The Frederick National Laboratory for Cancer Research (FNL) not only tackles some of the world’s greatest biomedical challenges but also serves as a shared national resource to enable high-quality research beyond its walls. One way FNL does this is through the Technical Services Program.
The Technical Services Program gives investigators worldwide access to some of FNL’s unique analytical and technical capabilities. Since the program began in 2012, more than 100 partners from government, industry, academia, and the nonprofit research sector have taken advantage of these services—ordering more than 95,000 individual services. The services support HIV vaccine studies, help fine-tune nanomedicine formulations, perform preclinical studies of lung and pancreatic cancer therapies, and more.
Recently, FNL Partnership Development Office Director Vladimir Popov virtually sat down with four FNL investigators who offer technical services to discuss the services’ value and what makes them unique. Check out the videos.
FNL offers 10 diverse services to support HIV researchers, including immunohistochemistry detection and analysis, quantitative assessment of lymphoid tissue fibrosis, and next-generation sequence analysis of a barcoded virus. When discussing these services, AIDS and Cancer Virus Program (ACVP) investigators Claire Deleage, Ph.D., and Christine Fennessey, Ph.D., stressed that they don’t merely focus on generating high-quality data but also on making those data accessible so their collaborators can make the best use of them.
“Having beautiful pictures is a good thing, right?” Deleage said. “But being able to quantify, put a number on that information, is really, really powerful to address needs in any type of research… One of the really unique strengths of our services offered here at the [ACVP Tissue Analysis Core] is our distinctive way to quantify the data.”
“We try and communicate with our collaborators really closely,” Fennessey said. “We’re always available to help make sense of the data we generate.”
The ACVP investigators have a rare level of experience with these data due to the vast number of services they perform for external researchers, as well as for FNL and the National Cancer Institute.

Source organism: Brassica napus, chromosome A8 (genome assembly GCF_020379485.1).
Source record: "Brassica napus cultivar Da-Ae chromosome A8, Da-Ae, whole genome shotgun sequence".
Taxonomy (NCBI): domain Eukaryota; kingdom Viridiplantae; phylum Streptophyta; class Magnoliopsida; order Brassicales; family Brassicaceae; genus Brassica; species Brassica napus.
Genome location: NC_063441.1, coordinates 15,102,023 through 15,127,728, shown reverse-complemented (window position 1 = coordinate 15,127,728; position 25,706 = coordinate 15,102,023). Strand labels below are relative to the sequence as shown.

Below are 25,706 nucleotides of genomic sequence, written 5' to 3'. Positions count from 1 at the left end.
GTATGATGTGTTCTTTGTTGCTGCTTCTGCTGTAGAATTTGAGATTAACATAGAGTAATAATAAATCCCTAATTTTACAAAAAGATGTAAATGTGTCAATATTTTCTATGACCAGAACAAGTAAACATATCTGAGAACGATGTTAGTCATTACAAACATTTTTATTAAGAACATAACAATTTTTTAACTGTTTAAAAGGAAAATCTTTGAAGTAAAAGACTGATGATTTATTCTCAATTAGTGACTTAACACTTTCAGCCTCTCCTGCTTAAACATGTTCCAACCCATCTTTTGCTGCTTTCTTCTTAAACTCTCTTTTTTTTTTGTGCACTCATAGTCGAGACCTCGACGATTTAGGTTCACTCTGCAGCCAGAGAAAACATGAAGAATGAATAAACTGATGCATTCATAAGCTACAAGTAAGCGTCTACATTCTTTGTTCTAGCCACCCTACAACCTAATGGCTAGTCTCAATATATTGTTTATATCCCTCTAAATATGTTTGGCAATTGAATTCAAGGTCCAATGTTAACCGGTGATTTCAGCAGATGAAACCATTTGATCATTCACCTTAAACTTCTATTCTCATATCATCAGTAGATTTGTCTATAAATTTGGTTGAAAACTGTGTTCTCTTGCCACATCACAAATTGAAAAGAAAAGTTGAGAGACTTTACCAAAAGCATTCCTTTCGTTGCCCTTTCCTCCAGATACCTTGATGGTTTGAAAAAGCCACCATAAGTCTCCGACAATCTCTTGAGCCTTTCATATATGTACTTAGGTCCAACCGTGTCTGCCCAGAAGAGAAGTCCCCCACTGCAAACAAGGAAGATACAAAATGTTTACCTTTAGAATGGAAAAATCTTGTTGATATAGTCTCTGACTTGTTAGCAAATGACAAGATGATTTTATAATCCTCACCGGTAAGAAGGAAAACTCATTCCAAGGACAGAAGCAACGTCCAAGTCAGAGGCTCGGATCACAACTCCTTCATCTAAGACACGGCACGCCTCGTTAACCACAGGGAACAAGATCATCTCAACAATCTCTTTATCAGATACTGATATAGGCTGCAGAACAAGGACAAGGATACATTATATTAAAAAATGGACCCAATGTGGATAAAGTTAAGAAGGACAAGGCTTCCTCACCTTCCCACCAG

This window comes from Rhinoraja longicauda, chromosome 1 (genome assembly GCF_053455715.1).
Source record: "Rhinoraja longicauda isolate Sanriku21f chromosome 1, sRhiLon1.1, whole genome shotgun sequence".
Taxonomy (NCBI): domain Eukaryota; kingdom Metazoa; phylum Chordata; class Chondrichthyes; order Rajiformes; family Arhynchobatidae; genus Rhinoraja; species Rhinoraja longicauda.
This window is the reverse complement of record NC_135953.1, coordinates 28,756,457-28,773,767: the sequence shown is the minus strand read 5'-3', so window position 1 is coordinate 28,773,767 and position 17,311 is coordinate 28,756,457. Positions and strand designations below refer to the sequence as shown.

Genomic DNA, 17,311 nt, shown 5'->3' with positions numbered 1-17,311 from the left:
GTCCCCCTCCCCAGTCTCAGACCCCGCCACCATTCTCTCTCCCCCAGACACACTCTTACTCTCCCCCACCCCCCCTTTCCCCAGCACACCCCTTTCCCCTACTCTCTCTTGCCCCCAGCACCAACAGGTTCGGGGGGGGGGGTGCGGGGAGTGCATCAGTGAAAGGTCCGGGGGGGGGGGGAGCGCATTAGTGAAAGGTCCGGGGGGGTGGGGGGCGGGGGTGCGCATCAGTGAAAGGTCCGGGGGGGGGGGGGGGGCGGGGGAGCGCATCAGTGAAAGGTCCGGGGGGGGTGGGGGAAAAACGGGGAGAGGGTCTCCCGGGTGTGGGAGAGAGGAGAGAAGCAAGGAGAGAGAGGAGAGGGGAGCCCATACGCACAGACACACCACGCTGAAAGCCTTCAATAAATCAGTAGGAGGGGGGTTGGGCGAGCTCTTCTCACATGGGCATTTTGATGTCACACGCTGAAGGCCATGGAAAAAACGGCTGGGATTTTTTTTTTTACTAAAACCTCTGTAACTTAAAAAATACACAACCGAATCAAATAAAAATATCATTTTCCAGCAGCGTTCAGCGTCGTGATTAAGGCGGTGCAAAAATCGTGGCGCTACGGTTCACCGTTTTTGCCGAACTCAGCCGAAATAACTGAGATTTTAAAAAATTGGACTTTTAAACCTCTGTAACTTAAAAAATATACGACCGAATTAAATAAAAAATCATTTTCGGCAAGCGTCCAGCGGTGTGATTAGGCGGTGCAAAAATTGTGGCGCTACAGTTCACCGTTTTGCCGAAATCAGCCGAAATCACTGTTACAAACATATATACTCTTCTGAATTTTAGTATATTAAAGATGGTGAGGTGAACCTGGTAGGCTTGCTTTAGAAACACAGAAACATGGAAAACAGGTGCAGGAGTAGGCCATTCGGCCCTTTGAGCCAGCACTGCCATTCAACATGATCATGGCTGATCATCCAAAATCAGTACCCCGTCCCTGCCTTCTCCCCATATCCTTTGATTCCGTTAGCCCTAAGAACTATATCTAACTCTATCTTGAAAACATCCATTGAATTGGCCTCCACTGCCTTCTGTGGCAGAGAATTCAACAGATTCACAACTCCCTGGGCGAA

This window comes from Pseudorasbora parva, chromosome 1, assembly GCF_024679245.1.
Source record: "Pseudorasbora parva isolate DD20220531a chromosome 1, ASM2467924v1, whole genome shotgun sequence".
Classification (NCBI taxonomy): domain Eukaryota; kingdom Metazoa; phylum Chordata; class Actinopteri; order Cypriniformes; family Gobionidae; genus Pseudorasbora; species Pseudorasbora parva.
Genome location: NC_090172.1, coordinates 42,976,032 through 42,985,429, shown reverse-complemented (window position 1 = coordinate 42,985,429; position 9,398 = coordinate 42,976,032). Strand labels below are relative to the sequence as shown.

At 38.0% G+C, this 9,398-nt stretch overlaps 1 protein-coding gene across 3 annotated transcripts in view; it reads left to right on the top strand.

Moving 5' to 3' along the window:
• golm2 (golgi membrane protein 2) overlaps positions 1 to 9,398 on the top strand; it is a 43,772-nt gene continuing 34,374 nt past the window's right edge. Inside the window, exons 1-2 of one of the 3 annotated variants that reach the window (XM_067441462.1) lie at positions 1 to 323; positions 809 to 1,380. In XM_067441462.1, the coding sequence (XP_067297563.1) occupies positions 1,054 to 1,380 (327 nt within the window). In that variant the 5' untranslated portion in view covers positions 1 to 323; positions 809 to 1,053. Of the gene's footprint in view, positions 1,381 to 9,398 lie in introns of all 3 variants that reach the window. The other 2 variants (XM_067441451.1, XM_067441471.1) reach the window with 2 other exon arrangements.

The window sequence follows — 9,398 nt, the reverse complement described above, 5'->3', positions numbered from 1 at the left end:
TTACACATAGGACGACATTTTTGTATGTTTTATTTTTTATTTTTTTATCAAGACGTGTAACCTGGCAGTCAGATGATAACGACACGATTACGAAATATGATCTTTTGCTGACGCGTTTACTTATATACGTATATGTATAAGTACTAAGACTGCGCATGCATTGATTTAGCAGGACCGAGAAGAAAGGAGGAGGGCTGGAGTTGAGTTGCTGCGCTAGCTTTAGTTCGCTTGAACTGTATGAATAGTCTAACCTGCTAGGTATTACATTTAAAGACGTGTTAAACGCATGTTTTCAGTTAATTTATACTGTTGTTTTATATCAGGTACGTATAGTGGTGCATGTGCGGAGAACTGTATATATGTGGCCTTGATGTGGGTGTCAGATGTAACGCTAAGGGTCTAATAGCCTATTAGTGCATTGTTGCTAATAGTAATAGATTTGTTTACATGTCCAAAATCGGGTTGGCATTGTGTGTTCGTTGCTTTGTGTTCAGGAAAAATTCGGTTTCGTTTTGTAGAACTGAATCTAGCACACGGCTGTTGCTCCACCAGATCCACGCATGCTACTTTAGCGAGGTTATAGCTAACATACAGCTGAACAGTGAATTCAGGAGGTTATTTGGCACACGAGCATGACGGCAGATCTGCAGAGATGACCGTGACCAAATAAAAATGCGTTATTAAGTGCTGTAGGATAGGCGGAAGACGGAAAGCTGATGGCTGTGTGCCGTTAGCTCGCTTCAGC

Stephan Stern, Ph.D., co-director of the Nanotechnology Characterization Laboratory, discussed FNL’s two nanomedicine services. Both use the stable isotope tracer ultrafiltration assay (SITUA) method, developed by the nanotechnology laboratory, and provide important data on the pharmacokinetics and drug release of a nanoparticulate formulation.
“We’re the only providers of this SITUA method in the world at this time,” said Stern. “There is no other commercial source, and for that reason, there’s an extremely high amount of interest in our laboratory in performing this method for groups.”
The data generated from these studies can be used for various applications, including to support Food and Drug Administration approval of new therapies and generic versions of nanomedicines.
Lung and Pancreatic Cancer
FNL performs various preclinical studies, including pharmacokinetic, tolerance, and efficiency studiesusing lung and pancreatic cancer mouse models. These services take advantage of the breadth of expertise housed at the national laboratory. Serguei Kozlov, Ph.D., of the Center for Advanced Preclinical Research, explained that his laboratory cooperates with other groups within FNL, including the Small Animal Imaging Program and Molecular Histotechnology Laboratory, to offer these services.
“Thus, we can accomplish our experimentation to a much greater depth and much greater latitude,” he said.
In addition to those noted above, FNL offers an HPV genotyping service, a polymerase chain reaction test for Mycobacterium tuberculosis DNA, and more. The complete list of services is available here.
Victoria Brun is a partnership project manager in the Frederick National Laboratory Partnership Development Office, where she provides project management support across the office’s broad portfolio of collaborative projects. The Partnership Development Office establishes the partnerships and collaborations among Frederick National Laboratory scientists and external researchers in government, academia, industry, and the nonprofit research sector.